New survey to track extent of cyber crime in Ireland

27 Oct 2006

A research project has been launched that aims to provide the first reliable information on the impact of cyber crime on Irish organisations.

The security professionals’ association ISSA Ireland and University College Dublin (UCD) launched the ISSA/UCD Irish Cybercrime Survey yesterday morning at the second annual Irish Cybercrime forum, held in the Clinton auditorium in UCD. The data will be gathered between now and next month, with the results due to be published in mid-December.

The survey will gather information about end-user organisations, not consumers, in the Republic of Ireland. There will be four main areas of focus, with the answers used to gauge the scale of the problem in this country.

Firstly, the survey will examine the experience of cyber crime by type — for example asset theft, a denial of service attack or leak of confidential information. The next will assess its impact in terms of lost business or productivity as well as the financial implications.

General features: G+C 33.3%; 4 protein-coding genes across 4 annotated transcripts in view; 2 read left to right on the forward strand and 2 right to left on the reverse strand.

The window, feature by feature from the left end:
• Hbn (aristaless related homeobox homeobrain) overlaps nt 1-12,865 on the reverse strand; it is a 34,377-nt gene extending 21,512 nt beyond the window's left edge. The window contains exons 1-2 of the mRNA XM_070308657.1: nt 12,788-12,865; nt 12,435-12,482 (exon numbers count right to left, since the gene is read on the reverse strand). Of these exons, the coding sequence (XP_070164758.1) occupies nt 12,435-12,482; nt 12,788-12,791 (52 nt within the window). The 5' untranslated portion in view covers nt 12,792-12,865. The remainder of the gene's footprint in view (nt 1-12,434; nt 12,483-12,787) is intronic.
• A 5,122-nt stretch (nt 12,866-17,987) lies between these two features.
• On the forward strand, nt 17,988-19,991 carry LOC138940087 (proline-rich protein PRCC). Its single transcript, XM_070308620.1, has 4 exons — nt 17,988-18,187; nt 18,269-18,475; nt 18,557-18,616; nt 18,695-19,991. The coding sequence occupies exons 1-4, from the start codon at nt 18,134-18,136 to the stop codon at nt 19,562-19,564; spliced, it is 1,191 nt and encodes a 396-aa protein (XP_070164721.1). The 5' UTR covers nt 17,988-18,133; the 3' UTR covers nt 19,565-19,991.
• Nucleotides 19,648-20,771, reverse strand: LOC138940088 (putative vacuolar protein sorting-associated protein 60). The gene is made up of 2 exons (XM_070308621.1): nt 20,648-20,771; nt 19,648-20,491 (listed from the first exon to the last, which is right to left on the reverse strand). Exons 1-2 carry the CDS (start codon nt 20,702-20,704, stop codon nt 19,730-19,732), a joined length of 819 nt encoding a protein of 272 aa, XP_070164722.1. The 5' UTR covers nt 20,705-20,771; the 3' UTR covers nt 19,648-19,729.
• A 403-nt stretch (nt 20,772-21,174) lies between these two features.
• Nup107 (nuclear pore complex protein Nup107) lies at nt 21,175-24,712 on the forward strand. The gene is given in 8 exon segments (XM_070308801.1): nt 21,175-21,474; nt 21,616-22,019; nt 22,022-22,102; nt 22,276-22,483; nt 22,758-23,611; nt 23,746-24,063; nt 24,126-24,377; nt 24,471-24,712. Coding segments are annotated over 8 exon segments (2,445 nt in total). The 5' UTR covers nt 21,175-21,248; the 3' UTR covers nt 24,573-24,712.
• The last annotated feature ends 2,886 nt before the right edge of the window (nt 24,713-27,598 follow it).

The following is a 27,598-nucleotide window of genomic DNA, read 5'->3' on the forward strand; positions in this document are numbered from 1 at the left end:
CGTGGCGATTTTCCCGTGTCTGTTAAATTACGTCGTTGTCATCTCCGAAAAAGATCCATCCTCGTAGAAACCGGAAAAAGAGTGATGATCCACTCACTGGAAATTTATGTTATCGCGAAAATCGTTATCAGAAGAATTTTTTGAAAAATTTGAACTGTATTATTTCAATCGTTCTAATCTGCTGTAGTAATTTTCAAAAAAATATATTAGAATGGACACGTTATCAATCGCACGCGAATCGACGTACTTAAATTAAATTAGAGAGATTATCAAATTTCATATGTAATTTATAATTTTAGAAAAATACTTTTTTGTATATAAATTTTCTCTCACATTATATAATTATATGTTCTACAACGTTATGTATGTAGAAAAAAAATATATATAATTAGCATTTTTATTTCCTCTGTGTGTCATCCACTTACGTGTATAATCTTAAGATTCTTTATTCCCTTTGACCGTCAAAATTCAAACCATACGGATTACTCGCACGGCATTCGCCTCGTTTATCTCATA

The third area will how cyber crime incidents are detected, whether reported internally or by an outside party. Lastly, the survey will ask people to outline how they respond to events, the resources used to investigate and any changes made after a serious incident.

Owen O’Connor, vice-president of international development with the ISSA, said that international surveys typically didn’t break down data enough to do a peer comparison. In addition, by having statistical data rather than anecdotes and war stories, it is hoped to build up a more accurate picture of the extent of security threats to Irish organisations. “This is something that will be going in to people’s budget reports next January,” he said.

Those taking the survey will also be asked for some basic context data such as the number of IT staff in the company or its size by turnover but for confidentially reasons they will not be asked to disclose the name of their organisation. “It’s not just companies; we’re very keen to get [feedback from] government departments, agencies and semi-states,” O’Connor added.

ISSA intends for the survey to be a repeatable process so that data compiled in year one can be compared with survey results in future years. The survey can be taken online at

By Gordon Smith